Three kinds of advocacy include 1) self-advocacy 2) individual advocacy and 3) systems advocacy. Let’s spend some time getting to know the basic components of each.
Self-Advocacy: Be Your Own Advocate.
Being your own advocate is a classic example of self-advocacy. It is all about speaking up for oneself—advocating for what you need. Self-advocacy also includes being able to speak up for what you desire such as hopes and dreams. Getting to know yourself, “finding” your voice, and gaining the confidence to effectively use your voice are empowering steps toward becoming your own advocate.
Individual Advocacy: Be an Advocate for Others
Individual advocacy involves speaking up and advocating for those who are vulnerable. Parents of children with significant mental health or medical needs become advocates as there are a lot of complexities in navigating systems to access support. Those who are in a caretaking role for the vulnerable are advocates and those who are in a professional role to help individuals and families connect to resources are also advocates. Individual advocates can take the form of informal or professional support. One example of professional support is case management. A case manager can assist with accessing resources to meet basic needs such as food, clothing, and shelter in addition to advocacy for ongoing mental health needs.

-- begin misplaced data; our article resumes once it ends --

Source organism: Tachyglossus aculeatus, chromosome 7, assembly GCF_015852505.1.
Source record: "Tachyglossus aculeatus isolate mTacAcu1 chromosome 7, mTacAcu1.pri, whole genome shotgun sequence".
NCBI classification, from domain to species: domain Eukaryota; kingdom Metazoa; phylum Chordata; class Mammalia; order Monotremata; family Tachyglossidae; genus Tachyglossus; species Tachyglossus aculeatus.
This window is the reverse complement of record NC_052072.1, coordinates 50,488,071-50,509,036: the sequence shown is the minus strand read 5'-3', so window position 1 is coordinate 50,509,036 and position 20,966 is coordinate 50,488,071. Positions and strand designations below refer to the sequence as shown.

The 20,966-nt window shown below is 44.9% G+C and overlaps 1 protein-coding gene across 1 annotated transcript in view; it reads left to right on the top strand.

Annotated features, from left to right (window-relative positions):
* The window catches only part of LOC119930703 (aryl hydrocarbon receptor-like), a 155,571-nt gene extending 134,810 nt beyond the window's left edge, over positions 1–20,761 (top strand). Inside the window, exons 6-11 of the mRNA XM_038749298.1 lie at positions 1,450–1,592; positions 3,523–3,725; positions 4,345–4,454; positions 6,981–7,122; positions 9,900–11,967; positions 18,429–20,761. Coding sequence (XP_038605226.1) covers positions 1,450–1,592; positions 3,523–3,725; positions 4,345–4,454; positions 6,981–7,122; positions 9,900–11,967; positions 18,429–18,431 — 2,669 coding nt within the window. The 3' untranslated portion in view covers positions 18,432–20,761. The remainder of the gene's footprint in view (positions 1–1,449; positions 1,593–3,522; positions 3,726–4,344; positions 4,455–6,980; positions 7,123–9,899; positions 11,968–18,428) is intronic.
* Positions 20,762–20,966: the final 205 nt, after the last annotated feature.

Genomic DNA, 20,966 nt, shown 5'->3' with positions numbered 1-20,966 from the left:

Systems Advocacy: Be an Advocate for Systemic Change
Systems advocacy involves actively working towards change at the local, state, and national levels to impact change within public policy. This involves working to reduce barriers through changing the laws or rules that impact individuals, especially the mental health of those who are considered most vulnerable. Systems advocates are often involved in collecting and using data to influence research and funding. Systems advocacy is like a powerful, collective voice of self-advocates and individual advocates working together to impact positive change.
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